“I have found that sometimes in this business there can be a prejudice that the most important work a reporter can do is feature work,” Goodwyn said, “but really some of the best stuff I’ve ever done has been about breaking news stories. Those are always opportunities to write things that can be just as profound as any feature I’ve ever done. I never complain when I get a call that says, ‘Drop everything, it’s time to go,’ because I know these tend to be rich opportunities for meaningful journalism, too.”

When a Dallas hospital diagnosed a patient with Ebola — the first time the disease appeared in the United States — Goodwyn reported the story as it unfolded. He also took a step back to file more in-depth pieces, including what the hospital learned in its ultimately unsuccessful fight to save the patient, and how the single case of Ebola became a political issue tied to securing the country’s borders.

When it comes to feature stories, which can take from a couple of days to a week to complete, depending upon travel time, Goodwyn finds them in the usual places: newspapers, suggestions, tips. A Houston nursing home once contacted him about a resident, an elderly black woman who wanted the chance to eat in a railroad dining car. An organization was arranging for her to fly to Colorado for the experience she had been denied as a young girl traveling by train in the segregated South.

“Interestingly, it was a bit of a hard sell,” said Goodwyn, who went along for the ride. “Editors are naturally suspicious of story ideas that sound like reporter vacation packages. And it can be difficult sometimes for editors to envision the potential emotional impact from a written pitch.”

“It comes down to trust between editor and reporter, to look past the cost and reservations, and trust the reporter is going to bring back something special,” Goodwyn said. “And that trust relationship takes time to develop.”

As a neophyte to broadcasting 25 years ago, Goodwyn relied on his editors to teach and guide him. He continues to value their input today.

“Editing always makes my work better, always,” he said. “Sometimes a whole lot better. I’ll come up with something I think is good, and my editor will make it great.”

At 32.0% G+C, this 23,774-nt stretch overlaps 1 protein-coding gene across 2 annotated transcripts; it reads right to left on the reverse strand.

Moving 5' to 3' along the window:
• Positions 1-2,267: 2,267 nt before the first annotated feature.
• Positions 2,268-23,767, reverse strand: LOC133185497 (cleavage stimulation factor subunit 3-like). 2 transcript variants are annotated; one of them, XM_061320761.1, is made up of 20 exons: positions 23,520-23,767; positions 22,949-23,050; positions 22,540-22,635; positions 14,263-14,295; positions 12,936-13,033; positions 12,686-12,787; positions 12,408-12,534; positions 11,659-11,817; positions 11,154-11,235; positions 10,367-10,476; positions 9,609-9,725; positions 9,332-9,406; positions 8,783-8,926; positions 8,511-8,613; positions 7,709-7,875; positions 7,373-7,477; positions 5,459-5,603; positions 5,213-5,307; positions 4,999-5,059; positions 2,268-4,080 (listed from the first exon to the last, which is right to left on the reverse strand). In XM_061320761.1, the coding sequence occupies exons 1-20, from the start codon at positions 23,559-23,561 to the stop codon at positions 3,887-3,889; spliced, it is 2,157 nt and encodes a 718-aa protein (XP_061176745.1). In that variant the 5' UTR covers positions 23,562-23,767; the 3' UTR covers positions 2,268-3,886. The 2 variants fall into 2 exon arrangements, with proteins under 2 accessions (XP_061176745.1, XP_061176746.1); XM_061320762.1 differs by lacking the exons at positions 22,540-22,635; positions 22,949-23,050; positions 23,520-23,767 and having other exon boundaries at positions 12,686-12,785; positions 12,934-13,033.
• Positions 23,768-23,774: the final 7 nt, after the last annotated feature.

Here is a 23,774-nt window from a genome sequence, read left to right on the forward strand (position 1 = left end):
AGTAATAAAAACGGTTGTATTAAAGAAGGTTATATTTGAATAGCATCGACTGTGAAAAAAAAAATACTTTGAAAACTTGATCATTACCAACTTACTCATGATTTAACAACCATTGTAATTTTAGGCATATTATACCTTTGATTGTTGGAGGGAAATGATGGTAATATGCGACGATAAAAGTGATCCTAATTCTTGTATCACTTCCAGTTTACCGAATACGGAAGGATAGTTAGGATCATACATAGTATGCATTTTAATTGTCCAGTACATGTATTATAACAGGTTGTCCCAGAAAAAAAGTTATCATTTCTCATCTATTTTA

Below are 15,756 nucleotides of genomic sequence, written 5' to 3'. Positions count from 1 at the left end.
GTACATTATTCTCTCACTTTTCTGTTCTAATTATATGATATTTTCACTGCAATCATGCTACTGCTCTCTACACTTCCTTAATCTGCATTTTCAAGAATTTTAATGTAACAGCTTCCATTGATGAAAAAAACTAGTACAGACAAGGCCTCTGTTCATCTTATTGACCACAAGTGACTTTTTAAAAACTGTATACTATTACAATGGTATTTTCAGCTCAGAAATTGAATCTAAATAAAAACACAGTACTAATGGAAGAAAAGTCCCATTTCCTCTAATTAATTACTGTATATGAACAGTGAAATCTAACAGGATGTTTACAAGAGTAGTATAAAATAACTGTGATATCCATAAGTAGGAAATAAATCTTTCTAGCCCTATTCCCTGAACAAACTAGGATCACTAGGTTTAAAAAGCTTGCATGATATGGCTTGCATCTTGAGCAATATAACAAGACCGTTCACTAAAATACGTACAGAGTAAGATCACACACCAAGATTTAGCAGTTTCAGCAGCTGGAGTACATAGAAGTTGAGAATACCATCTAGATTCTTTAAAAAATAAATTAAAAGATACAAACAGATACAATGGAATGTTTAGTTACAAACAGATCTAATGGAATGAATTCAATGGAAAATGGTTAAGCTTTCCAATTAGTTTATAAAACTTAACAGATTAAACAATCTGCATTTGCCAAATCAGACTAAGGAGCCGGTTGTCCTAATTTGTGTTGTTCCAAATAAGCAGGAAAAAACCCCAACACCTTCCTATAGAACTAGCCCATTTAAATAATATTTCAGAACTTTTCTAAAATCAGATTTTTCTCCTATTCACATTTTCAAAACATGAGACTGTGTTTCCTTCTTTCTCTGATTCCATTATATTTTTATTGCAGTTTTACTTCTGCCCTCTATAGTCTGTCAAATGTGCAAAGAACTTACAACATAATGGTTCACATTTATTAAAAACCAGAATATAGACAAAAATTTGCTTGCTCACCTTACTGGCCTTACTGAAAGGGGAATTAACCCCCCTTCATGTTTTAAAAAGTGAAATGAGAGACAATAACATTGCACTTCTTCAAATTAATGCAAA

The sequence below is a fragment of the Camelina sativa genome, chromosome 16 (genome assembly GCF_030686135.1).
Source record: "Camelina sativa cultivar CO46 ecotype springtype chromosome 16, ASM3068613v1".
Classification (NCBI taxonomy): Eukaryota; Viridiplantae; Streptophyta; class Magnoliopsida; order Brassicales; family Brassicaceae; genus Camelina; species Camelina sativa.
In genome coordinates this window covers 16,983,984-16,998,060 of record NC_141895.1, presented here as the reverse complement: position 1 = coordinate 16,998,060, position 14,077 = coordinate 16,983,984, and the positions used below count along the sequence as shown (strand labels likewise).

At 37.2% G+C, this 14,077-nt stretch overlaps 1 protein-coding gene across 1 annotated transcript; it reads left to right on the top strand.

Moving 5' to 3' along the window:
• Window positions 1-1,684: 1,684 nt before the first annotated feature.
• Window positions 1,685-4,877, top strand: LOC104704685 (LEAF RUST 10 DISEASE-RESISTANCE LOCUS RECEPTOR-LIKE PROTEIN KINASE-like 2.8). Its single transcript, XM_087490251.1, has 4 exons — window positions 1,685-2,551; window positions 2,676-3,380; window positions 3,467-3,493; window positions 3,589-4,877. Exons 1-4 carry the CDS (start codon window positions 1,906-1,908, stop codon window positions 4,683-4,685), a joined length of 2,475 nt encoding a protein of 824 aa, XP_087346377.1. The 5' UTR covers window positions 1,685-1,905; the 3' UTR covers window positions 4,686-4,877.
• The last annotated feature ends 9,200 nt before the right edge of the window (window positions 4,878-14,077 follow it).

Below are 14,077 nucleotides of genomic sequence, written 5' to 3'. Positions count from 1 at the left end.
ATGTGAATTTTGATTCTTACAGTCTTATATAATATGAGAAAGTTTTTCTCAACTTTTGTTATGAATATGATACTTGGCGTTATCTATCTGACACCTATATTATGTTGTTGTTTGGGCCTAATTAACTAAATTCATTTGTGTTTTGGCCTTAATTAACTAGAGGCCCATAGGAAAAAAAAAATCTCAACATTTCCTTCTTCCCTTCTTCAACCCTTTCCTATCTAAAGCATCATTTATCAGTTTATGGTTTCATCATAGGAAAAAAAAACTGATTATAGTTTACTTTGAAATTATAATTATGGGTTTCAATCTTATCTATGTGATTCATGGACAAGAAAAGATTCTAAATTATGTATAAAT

Steve Drummond has edited Goodwyn’s pieces on and off for 15 years. “Wade in his writing and his stories seems to understand the South and Texas and its people. And he’s a bit of poet — with an eye for detail and a willingness to step out of the straight just-the-facts style of journalism to add that bit of detail, that flair for storytelling, that makes his stories stand out.”

Goodwyn credits his editors with giving him the freedom to develop his own style, allowing him to find his voice as a reporter. The process, Goodwyn admits, took years. “You have to develop your own voice,” he said. “You have to fight for it. Things that sound unusual or unique are things that editors will kind of instinctually try to take out of the piece. At first it was a hard fight; I’d lose a lot of times.”

For one 2012 feature, Goodwyn juxtaposed the popularity of bass fishing on a lake that stretches from Texas into Mexico with the possible perils of running afoul of a drug cartel whose members two years earlier had chased down two tourists on the water and killed one.

“There’s a lot of me in there,” Goodwyn said. “In the story you can hear the guys I’m fishing with talking to and about me, and I respond. All of that is leeway given to me by Quinn O’Toole because he likes my style — Texas storytelling.” At the time the deputy national editor and managing director of NPR West in Culver City, Calif., O’Toole approved the story idea and edited the piece.

“He puts himself in his writing — which is not something I encourage young journalists to do, but Wade has mastered it,” Burnett said. “There’s almost a Charles Kuralt aesthetic to how he approaches a story.”